SavingsThe Seven Baby StepsStep 1 1,000 in an emergency fund (or 500 if you make lessthan 20,000 a year)Step 2Pay off all debt except the house utilizing thedebt snowballStep 3Three to six months expenses in savingsStep 4Invest 15% of your household income into Roth IRAsand pre-tax retirement plansThe Seven BabySteps are the stepsyou should take toreach financial peace.If you are not in debt,these steps will serveas your compass orframework forfinancial success.You will find the SevenBaby Steps explainedin detail throughoutthis course. When youbegin implementingthem for yourself,be sure to followthem in order andcomplete each onebefore moving on tothe next.Step 5College fundingStep 6Pay off your home earlyStep 7Build wealth and give!Chapter 1: Savings 11Sponsored by:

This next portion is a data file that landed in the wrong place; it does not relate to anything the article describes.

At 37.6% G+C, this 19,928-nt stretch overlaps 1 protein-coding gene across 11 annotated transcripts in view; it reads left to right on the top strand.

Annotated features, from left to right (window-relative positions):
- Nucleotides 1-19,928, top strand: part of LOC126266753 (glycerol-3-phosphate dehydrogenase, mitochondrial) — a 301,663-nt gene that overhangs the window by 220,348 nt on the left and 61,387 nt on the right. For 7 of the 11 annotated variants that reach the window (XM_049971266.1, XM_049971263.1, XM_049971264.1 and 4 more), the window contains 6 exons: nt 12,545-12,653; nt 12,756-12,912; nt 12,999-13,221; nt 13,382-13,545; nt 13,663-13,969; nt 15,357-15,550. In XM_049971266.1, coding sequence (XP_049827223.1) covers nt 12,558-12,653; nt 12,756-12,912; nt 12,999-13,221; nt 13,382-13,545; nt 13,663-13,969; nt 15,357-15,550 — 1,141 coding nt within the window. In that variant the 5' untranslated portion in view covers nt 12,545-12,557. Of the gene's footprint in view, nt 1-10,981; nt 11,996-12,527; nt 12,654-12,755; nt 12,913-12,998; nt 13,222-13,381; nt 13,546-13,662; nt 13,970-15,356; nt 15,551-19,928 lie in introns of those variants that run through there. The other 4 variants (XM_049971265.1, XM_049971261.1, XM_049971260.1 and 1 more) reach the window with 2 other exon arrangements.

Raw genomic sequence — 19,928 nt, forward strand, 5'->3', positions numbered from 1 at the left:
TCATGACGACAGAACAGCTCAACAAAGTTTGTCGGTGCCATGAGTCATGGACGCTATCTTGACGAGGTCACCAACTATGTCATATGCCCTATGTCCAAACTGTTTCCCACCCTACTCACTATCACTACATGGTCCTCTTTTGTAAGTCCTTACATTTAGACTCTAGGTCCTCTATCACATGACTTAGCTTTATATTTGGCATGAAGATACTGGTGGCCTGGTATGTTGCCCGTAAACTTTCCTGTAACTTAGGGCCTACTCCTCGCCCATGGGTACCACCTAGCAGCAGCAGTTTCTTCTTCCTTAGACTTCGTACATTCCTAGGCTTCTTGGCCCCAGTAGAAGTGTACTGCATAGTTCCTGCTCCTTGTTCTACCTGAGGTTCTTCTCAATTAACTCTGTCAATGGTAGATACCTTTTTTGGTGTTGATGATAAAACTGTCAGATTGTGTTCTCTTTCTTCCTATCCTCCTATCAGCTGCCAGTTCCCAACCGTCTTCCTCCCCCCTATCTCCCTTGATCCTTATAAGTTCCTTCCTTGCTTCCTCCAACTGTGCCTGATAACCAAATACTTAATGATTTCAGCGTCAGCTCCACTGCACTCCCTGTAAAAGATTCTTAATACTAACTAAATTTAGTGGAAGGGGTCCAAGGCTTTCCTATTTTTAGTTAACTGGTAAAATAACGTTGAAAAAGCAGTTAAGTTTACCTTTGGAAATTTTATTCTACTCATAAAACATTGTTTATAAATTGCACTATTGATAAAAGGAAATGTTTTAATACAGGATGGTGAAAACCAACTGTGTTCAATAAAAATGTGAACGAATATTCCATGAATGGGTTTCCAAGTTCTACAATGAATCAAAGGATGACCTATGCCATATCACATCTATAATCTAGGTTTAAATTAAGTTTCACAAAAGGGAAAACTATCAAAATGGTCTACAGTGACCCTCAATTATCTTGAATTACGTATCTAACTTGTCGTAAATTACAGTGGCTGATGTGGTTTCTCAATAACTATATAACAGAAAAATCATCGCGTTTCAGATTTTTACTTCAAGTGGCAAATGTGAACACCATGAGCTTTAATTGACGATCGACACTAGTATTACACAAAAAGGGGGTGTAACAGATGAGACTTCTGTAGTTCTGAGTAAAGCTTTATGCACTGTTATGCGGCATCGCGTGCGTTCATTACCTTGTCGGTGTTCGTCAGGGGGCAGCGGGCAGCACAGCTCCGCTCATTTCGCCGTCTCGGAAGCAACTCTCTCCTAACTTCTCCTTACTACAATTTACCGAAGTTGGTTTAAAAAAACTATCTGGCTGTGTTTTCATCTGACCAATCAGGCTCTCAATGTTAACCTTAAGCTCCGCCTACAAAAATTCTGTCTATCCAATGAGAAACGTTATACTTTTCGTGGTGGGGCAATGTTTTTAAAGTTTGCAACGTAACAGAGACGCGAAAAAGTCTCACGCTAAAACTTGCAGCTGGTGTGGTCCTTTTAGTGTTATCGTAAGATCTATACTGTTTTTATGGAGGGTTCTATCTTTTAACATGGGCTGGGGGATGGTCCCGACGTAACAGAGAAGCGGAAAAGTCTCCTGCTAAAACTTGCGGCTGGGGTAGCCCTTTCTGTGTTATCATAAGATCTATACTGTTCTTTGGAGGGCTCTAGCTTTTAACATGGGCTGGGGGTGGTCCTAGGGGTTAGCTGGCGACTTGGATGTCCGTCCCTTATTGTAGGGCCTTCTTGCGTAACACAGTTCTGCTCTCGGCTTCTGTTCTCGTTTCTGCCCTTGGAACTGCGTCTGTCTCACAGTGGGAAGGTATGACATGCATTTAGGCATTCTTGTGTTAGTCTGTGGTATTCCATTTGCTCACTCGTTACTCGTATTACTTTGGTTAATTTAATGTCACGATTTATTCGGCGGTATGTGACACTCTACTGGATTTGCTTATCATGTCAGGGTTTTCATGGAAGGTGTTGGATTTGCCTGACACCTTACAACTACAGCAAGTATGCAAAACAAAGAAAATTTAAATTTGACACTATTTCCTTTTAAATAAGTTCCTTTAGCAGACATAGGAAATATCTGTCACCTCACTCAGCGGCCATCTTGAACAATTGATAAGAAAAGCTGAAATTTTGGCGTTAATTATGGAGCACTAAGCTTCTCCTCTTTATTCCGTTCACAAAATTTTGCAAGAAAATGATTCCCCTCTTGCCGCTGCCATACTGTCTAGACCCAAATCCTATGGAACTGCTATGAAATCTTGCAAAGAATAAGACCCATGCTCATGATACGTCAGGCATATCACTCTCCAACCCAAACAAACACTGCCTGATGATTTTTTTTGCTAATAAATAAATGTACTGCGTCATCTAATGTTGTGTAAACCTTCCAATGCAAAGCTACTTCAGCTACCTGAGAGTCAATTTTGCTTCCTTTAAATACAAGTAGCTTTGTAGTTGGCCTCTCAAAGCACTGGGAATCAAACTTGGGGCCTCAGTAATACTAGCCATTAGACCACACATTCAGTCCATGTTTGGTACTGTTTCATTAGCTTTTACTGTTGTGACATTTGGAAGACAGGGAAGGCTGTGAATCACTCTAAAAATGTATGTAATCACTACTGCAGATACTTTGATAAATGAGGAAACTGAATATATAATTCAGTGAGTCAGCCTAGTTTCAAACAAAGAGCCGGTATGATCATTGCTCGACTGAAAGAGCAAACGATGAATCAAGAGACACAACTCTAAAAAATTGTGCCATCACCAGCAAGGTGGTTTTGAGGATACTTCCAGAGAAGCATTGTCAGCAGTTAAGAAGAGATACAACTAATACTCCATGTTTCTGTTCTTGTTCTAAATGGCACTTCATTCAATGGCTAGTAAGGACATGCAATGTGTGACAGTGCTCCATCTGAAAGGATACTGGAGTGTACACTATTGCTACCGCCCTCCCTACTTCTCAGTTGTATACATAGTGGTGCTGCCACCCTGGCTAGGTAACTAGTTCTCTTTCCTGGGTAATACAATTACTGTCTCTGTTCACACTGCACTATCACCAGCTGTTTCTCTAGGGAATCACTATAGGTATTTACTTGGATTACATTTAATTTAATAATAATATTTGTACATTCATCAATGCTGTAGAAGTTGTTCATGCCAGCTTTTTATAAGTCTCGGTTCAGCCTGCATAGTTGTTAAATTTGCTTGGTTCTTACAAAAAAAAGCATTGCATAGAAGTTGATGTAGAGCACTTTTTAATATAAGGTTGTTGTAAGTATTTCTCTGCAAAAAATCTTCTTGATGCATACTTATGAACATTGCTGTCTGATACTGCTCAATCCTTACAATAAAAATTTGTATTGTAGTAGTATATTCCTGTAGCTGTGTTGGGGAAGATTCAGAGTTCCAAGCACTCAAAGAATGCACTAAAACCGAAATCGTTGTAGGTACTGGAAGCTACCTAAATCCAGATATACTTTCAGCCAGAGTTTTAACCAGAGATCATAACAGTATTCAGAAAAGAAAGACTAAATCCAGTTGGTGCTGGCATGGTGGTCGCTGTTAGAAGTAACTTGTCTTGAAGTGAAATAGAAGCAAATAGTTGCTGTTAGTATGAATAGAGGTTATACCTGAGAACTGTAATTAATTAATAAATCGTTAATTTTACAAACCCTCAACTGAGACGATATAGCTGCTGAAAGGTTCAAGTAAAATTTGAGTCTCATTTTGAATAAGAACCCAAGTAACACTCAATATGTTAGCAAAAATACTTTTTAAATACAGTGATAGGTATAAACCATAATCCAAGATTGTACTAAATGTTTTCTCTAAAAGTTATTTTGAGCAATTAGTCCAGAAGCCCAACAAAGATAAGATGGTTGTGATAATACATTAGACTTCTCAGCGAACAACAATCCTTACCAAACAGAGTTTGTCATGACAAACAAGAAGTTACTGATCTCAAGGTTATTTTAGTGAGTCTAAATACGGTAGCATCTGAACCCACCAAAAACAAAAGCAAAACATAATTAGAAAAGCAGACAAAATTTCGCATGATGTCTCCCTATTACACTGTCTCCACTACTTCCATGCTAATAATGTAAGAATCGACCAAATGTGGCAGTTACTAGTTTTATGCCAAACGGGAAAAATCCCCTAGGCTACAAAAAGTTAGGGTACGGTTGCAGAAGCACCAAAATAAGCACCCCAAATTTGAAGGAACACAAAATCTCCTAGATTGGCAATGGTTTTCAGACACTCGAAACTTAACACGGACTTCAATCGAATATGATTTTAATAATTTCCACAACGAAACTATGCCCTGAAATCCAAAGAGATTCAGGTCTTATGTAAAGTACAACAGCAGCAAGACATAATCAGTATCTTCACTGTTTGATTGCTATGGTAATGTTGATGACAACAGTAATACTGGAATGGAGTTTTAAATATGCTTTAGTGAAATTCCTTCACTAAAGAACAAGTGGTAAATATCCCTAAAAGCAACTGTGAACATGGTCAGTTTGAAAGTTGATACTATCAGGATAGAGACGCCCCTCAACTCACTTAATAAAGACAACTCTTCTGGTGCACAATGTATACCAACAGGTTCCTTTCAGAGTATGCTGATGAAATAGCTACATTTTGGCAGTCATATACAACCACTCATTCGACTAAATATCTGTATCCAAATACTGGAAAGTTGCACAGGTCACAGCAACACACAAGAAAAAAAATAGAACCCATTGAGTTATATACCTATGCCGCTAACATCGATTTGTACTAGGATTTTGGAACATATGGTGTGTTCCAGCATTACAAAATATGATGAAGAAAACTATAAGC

Take the First Step70% of consumersBaby Step 1 is in an emergency fund.live paycheck topaycheck.The Wall Street JournalThe United States hasa -.6% savings rate.If you make under 20,000 a year, put in anemergency fund.Department of CommerceOnly 41%of Americanssave regularly.Federal Reserve SystemHalf of Americanhouseholds live onless than 46,326a year.U.S. Census Bureaumust become a priority. Always payfirst.The United States has a savings rate.Saving money is about and .Money is .END OF VIDEO PART 1You should save money for three basic reasons:1.2.3.Do you thinkpeople who makemore actually savemore? Think again.Harris Interactiveconducted a surveyfor CareerBuilder.com (November/December 2006)of 6,169 full timeadult workers. Thesurvey, accordingto a Reuters newsrelease, found that19% of workerswho make over 100,000 live paycheck to paycheck.Emergency Fundare going to happen. Count on it.Baby Step 1, a beginner emergency fund, isin the bank (or 500 if your household income is below 20,000 per year).12 Foundations in Personal FinanceSponsored by: